Common soft credit inquiries include:
- Employer credit checks
- Preapproval offers for loans, credit cards or insurance
- Credit limit increases (or decreases) on your credit cards that you did not request
Soft inquiries are usually not indicative of a firm financial commitment, so they don’t affect your credit score.
Does checking your credit score lower it?
Checking your own credit score is considered a soft inquiry and does not lower your credit. There are many free credit score services and credit monitoring apps out there, and these services do not generally perform hard inquiries on your credit file. If a credit-tracking app or website does make an inquiry into your file as part of its credit monitoring process, it will be a soft inquiry that will have no effect on your credit score.
You also don’t need to worry about lowering your credit by checking your credit report. Any time you pull your credit file from Experian, TransUnion or Equifax to assess your credit history and/or dispute credit report errors, it counts as a soft inquiry and won’t affect your credit score.
How do multiple credit inquiries affect your score?
Can multiple credit inquiries have a negative effect on your credit score? It depends on what kind of credit you’re shopping for.
If you’re rate shopping to find the best interest rate on something like a mortgage or an auto loan, the major credit bureaus and FICO understand that you’re likely to have multiple credit inquiries on your account. That’s why multiple inquiries for the same type of credit are considered as a single inquiry if they occur within a specific time span. Older FICO scoring models consolidate inquiries made within two weeks, while the newest FICO score gives consumers 45 days to shop around for the best rates and terms.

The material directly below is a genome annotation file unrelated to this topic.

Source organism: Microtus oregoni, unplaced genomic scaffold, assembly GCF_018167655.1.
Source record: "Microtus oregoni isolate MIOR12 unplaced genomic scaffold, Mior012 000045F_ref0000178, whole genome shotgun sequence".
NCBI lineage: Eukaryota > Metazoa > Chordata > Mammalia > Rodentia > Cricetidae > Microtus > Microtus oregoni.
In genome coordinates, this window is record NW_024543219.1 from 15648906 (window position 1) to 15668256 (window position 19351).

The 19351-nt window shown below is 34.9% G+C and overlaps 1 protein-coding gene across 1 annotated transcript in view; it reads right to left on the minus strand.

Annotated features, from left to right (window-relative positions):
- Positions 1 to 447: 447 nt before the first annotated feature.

If you apply for multiple credit cards in a short time period, each application will add a new hard credit inquiry to your credit report. This could make a big difference in your interest rates if you are on the border between good credit and excellent credit—and it’s one of the reasons why it’s a good idea to wait at least 90 days between credit card applications.
How many points will a hard inquiry impact your credit score?
A hard credit inquiry could lower your credit score by as much as 10 points, though in many cases the damage probably won’t be that significant. As FICO explains: “For most people, one additional credit inquiry will take less than five points off their FICO Scores.”
FICO also reports that hard credit inquiries can remain on your credit report for up to two years—but when FICO calculates your credit score, it only considers credit inquiries made in the past 12 months. This means that if your credit inquiry is over a year old, it will no longer affect your FICO credit score.
How many points will a soft inquiry impact your credit score?
A soft inquiry does not affect your credit score in any way. When a lender performs a soft inquiry on your credit file, the inquiry might appear on your credit report but it won’t impact your credit score.
The bottom line
Once you understand how credit inquiries affect your credit score, you can make smart decisions about when to apply for new credit. Checking your credit score does not lower it, so feel free to review your credit score as often as you’d like. If you decide to take on a major financial obligation like a new credit card, mortgage or apartment rental, expect a hard inquiry into your credit. How many points does a hard inquiry affect your credit score? In many cases, a hard credit inquiry will only drop your score by a few points—and soft credit inquiries won’t affect your score at all.